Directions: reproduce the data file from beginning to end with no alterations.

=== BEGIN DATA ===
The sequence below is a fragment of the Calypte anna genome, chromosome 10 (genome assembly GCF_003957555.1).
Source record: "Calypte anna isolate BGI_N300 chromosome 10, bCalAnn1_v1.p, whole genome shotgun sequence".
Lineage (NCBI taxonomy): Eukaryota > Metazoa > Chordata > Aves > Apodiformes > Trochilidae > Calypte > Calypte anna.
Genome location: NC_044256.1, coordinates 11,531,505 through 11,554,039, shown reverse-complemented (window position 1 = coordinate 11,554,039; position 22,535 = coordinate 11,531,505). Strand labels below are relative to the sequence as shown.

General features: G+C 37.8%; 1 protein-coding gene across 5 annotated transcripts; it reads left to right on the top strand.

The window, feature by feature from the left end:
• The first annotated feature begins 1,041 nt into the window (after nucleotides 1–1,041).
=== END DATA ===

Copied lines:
The sequence below is a fragment of the Calypte anna genome, chromosome 10 (genome assembly GCF_003957555.1).
Source record: "Calypte anna isolate BGI_N300 chromosome 10, bCalAnn1_v1.p, whole genome shotgun sequence".
Lineage (NCBI taxonomy): Eukaryota > Metazoa > Chordata > Aves > Apodiformes > Trochilidae > Calypte > Calypte anna.
Genome location: NC_044256.1, coordinates 11,531,505 through 11,554,039, shown reverse-complemented (window position 1 = coordinate 11,554,039; position 22,535 = coordinate 11,531,505). Strand labels below are relative to the sequence as shown.

General features: G+C 37.8%; 1 protein-coding gene across 5 annotated transcripts; it reads left to right on the top strand.

The window, feature by feature from the left end:
• The first annotated feature begins 1,041 nt into the window (after nucleotides 1–1,041).